Home Delivery: Local and Long Distance

If your interests in simplicity and frugality have as much to do with protecting the environment and using less resources as they do with saving money, give some thought to reviving the old practice of home delivery.

Home delivery used to be universal (although just in cities). Period movies show shopping sprees in New York, London, and Paris where the shoppers merely sign for their purchases and move on to the next store, confident that their items will be delivered.

The decline of home delivery is due to two forces:

  1. Households sending every adult member into the workforce, which brings in more cash, but means that many households have no one at home to receive deliveries.
  2. Universal car ownership, which makes it possible for household members to just go and get things (especially convenient when work obligations made it impractical to stay home to wait for deliveries).

Home delivery only works well when there's a certain density of households being delivered to. When most houses are empty throughout the working day, home delivery is no longer practical.

The decline of home delivery opened the way for national shipping companies to begin home delivery of packages, and that, in turn, has allowed home delivery to begin to reappear. See for example Linsey Knerl's description of using Amazon's "Subscribe and Save" service to achieve most of what you could do with local delivery. (And, as on-line shopping began to take hold as the main way many people shopped, many grocery stores began reinstituting some form of local delivery.) The fact that national shipping companies have taken over from local delivery by individual stores means that not just urban folks can have things delivered—a big win as energy prices put the squeeze on rural folks.

From a resource point of view, home delivery wins on almost every measure.

Most obviously, home delivery saves fuel: It takes far less fuel for one delivery truck to drive to a hundred homes than it takes for a hundred people to each drive their own car to the store. It also scales well: If the store doubles its business, it can buy one more truck and hire one more driver (versus doubling the size of its parking lot so another hundred households can make another hundred trips to the store).

There are other advantages as well, although most are conditional:

  • Having things delivered to your home saves both the time spent going to and from the store and the time spent pulling things off shelves—but only if you're able to effectively use the time you're home expecting a delivery.
  • If you're the sort of person who's tempted by impulse buys, placing your order by phone or internet can reduce your exposure to the shelves of sodas, candy, snacks, and the like.

Information technology has the opportunity to completely restructure shipping, to make it much cheaper and save vast amounts of energy.

The old model, before FedEx, was for stuff to be stored locally in warehouses, which were supplied by rail, and from which stuff was shipped out in trucks. It was usually shipped to stores, which then did local delivery to urban customers.  This was reasonably fuel-efficient, but required large amounts of capital—someone had to own all the stuff in the warehouses.

In the early 1970s, FedEx created the hub-and-spokes model, where everything was shipped to a central hub, where it was sorted and then put back on planes to be sent back out to the FedEx office closest to its destination. Since one warehouse near the hub can deliver overnight anywhere in the world, it saves on capital costs, but it only works as long as fuel is cheap. When fuel is expensive, it does poorly—and the whole model fails for rail or barge shipping.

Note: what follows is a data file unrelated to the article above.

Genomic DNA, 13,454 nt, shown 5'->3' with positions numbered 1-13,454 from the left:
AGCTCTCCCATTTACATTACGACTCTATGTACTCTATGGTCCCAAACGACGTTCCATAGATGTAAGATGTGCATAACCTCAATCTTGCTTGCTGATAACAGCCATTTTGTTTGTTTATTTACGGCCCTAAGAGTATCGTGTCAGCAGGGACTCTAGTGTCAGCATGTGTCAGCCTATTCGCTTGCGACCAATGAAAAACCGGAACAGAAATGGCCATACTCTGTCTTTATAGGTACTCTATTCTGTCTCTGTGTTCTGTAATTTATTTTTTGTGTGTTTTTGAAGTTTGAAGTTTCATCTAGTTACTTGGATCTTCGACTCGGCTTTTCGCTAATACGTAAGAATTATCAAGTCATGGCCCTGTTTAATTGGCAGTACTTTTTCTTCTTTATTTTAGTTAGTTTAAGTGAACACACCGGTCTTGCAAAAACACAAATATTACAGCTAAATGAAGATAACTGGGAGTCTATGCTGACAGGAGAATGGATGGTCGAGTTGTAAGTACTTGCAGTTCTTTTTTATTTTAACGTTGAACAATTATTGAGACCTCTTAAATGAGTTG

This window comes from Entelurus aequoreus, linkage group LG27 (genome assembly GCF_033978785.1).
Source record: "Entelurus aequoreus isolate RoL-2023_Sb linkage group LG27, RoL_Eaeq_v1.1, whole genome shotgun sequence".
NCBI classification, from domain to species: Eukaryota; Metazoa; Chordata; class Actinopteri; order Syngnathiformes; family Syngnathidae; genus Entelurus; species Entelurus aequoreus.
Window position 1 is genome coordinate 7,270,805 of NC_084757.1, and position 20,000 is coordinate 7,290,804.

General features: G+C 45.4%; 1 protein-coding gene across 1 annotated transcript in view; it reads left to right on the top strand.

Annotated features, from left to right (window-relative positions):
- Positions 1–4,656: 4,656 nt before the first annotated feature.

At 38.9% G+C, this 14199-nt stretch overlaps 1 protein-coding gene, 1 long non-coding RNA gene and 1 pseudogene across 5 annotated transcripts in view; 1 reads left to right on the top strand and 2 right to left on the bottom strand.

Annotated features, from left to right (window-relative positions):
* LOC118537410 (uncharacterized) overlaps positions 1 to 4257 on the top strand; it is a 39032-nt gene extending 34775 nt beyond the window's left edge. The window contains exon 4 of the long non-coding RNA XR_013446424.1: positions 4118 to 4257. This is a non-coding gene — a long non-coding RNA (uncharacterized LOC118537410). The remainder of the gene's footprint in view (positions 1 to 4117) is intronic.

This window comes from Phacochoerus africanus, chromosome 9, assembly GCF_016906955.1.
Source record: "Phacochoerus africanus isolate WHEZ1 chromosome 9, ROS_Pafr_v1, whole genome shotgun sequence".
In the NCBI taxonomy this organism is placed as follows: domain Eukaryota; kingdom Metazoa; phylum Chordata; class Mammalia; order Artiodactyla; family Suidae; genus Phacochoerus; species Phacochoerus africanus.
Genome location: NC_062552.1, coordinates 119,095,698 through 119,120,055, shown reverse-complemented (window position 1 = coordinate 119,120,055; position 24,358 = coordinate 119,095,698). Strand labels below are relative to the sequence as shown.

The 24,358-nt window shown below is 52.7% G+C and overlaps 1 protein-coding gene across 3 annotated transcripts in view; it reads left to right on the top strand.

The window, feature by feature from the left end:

But maybe information technology can fill the gap.  A computer system, programmed with all the available shipping modes, could route packages on any transport that had space, preferring the cheapest and fastest ones. Since it costs almost nothing more to run a full ship (or barge, train, or truck) than one that's half-empty, transport companies could bid to carry packages part-way on a trip, and a package that's not urgent could make its leisurely way (on any number of different vehicles) until it was within local delivery distance.

If information technology can make sure that every vehicle carrying goods is full, we'll save a lot of fuel and a lot of money. And, as a side benefit, recreate the system of home delivery, thereby saving some more fuel.

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Guest's picture
Rob O.

While home delivery of goods may have dwindled, I think there's a uptake in service delivery.

Interestingly, the dry cleaning market is using home delivery to pull in new clients at a time when less of our clothes require dry cleaning (since we're not nearly as much a "slacks & jacket" kind of workforce as we used to be). My dry cleaner picks up and delivers twice a week, so a bag of clothes placed on my porch on Tuesday is brought back to me, cleaned & neatly pressed, on Friday. And they do this at no additional per item cost to me.

Guest's picture

I was thinking something similar and trying to figure out if it would be worth it to have food sent to my college student daughter via the Amazon service. She doesn't have a car. And she doesn't have much time to bike to the store. Your post is making me think that it might be resource-effective if not absolutely the "cheapest" way. Food for thought.

Guest's picture

we get marvelous milk from a local dairy this way -- also eggs, yogurt, buttermilk, and cottage cheese. Love it!